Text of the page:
These are some additional images I worked on this past season, mostly sketches and studies. The Tyrael concept was based on WoW T2 Paladin armor, intended for Heroes of the Storm. The 3rd was a photo study from USASOC’s flickr account. The 4th was a virtual plein air exercise.
I made it out alive with only 2 F’s haha, but i passed the classes that i cared about, and a handful that i didn’t. I am a little cynical with art education at this point in my life, and I’m growing more stubborn too. I regret doing full-time this semester, and if I could go back, I would’ve definitely chosen part-time. There were a lot of classes that I would’ve loved to invest more time into this semester, but simply could not between real life commitments, poor self/time-management, and just the weight of certain classes being more impressionable than others.
In particular, Comp n’ Color (that is, Composition and Color I) helped fill a great void in my artistic learning, and it’s really helped me understand how to start an image, with how to properly thumbnail and how to properly group shapes in the thumbnails, as well as nuances in developing compositions. The thumbnail sheet that I showed in the last blog entry is probably a better testament to my understanding of the concepts learned in the class than my actual final Flat Shape Project image.
However, If I only did part-time, I might have missed out on everything I learned out of FIG101, because if I were to have done part-time, i probably would not have selected FIG101 (because on paper, the class sounded super remedial for me). If Comp n’ Color taught me how to start an image, FIG101 taught me how to finish one. Concepts such as subtle value control, edge control, and creating focal points using the two aforementioned really helped ground my image-making ability. I think everyone thought that FIG101 gave out the most work, but realistically, it wasn’t necessarily the most work but the most consistent. Most of the homework took no more than 1-2 hours to complete, 3 if including breaks. However, it was the fact that it was given on a regular basis that forced students to either consider it a burden, or to consider everything else from other classes a burden. For me, I think there were only a few weeks where the homework for FIG 101 was hard (the week after the week after spring break, and the weeks where we had distortion homework). Everything for that class clicked probably two or three weeks before the end of the semester, and between the lecture and the constant practice probably has helped me become a lot stronger as an image-maker and painter.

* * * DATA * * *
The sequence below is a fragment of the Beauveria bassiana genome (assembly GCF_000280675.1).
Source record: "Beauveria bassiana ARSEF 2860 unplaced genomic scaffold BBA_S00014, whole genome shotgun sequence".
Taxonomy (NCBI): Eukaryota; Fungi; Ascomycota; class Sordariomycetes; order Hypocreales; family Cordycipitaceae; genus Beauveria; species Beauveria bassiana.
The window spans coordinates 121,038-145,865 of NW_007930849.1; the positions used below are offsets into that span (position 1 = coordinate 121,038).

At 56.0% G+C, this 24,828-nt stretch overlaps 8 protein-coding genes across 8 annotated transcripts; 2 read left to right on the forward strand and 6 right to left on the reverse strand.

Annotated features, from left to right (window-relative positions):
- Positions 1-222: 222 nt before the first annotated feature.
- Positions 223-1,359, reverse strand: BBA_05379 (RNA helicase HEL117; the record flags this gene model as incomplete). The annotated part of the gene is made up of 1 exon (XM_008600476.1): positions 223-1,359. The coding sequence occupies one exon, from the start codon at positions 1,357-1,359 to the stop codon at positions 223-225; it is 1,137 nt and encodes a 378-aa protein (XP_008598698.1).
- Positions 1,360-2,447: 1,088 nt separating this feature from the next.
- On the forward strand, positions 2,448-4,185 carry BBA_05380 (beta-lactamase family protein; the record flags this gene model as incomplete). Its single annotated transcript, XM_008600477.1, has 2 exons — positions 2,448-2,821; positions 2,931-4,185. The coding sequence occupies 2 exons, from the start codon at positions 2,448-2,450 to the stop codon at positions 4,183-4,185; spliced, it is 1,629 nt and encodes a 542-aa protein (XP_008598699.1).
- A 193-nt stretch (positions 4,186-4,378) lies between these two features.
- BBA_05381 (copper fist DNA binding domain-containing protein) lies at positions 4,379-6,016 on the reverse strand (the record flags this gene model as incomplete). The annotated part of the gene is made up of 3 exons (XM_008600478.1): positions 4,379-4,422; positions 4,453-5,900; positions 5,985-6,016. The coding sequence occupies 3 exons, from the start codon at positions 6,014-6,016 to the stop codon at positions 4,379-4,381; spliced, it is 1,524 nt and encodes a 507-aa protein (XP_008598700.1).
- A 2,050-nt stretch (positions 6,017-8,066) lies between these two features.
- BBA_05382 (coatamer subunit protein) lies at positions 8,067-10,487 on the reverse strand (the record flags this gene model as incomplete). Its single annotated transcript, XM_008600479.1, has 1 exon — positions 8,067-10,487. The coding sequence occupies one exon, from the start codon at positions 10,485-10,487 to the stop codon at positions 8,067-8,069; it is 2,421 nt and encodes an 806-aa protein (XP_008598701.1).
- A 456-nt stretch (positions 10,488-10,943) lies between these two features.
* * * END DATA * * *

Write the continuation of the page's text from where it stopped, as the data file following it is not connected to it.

As for the other classes… Form/Light and Linear Perspective were really interesting to me at the start of the semester, but as i started putting more time into Comp, Figure and Media, I mentally dropped those classes from mind. Figure102 Anatomy Lab was very technical, but for my stubborn ass, was remedial. I didn’t score high on the final for it despite that fact because i hadn’t spent any time practicing nor did i submit any “finished” drawings, so accuracy might not have been top of the checklist for me to accomplish. I think it’s very bad of me to approach any class with a “been there, done that” attitude, but like with Form/Light and Linear Perspective, as I got deeper into comp, figure, and media, I started zoning out Anatomy Lab (i showed up for class still because i think Marshall Vandruff is one hell of a teacher/lecturer and has an awesome speaking/singing voice). Photography class was like the secret bonus level at the end of the week, where Brent would give us some entertaining music from his era (like the great legendary Tony Bennett) and we’d share our interesting adventures with our cameras. That was a refreshing class. Media class was kind of slow at the start, I felt like I was already at a point in my art education where I was beyond graphite and charcoal. That’s so first year of college, man — Oh wait… TAD semester 1 is supposed to be a first year of college equivalent. Things started picking up for me in that class once we got to ink and George Pratt came in and we were allowed to do mastercopies from Frazetta. FRAZETTA. Oils felt pretty comfortable for me because of what I learned from studying under Danny Robbins, and I might have over-invested on the oil color master-copy which caused me some suffering in other classes during that time period.